Review of Metaphysics 48 (3):511 - 538 (1995)

Scott Shalkowski
University of Leeds
MICHAEL DEVITT HAS ARGUED that Michael Dummett unsuccessfully attacks realism because Dummett does not address the traditional, and perhaps more interesting, doctrines that have been called by the name "realism." Dummett will balk at the charge that his writings on realism, truth, and the theory of meaning do not bear on the traditional metaphysical issues of realism. Indeed, he thinks that his most singular philosophical achievement has been showing that different realisms have a common characteristic: each involves the claim that the principle of bivalence holds for the relevant class of statements. Since he thinks that bivalence holds for a class of statements just in case those statements possess truth-conditions which transcend their conditions of verification, and since he thinks that the meanings of statements are either their truth-conditions or their conditions of verification, Dummett thinks he has succeeded in transforming persistently thorny questions of metaphysics into more tractable questions of meaning. His argument against realism, then, centers on his critique of truth-conditional semantics.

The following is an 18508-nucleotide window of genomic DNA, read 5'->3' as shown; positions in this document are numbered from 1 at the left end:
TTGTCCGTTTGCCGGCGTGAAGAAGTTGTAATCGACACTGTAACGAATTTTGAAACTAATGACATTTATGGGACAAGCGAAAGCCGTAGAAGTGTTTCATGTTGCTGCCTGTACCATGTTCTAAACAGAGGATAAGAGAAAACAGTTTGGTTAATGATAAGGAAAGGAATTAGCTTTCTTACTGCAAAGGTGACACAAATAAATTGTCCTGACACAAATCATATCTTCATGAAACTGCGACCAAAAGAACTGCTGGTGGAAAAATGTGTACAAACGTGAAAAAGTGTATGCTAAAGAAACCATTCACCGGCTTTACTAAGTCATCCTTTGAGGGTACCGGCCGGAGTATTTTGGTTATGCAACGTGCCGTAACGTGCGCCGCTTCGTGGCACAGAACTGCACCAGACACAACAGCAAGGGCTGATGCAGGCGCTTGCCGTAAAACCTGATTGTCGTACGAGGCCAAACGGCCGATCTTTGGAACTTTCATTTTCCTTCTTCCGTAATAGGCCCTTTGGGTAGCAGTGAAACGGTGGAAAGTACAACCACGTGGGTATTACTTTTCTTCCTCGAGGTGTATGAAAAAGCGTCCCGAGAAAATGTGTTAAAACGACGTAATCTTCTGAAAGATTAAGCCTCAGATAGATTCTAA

Keywords Catholic Tradition  Contemporary Philosophy  General Interest
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ISBN(s) 0034-6632
DOI revmetaph199548327
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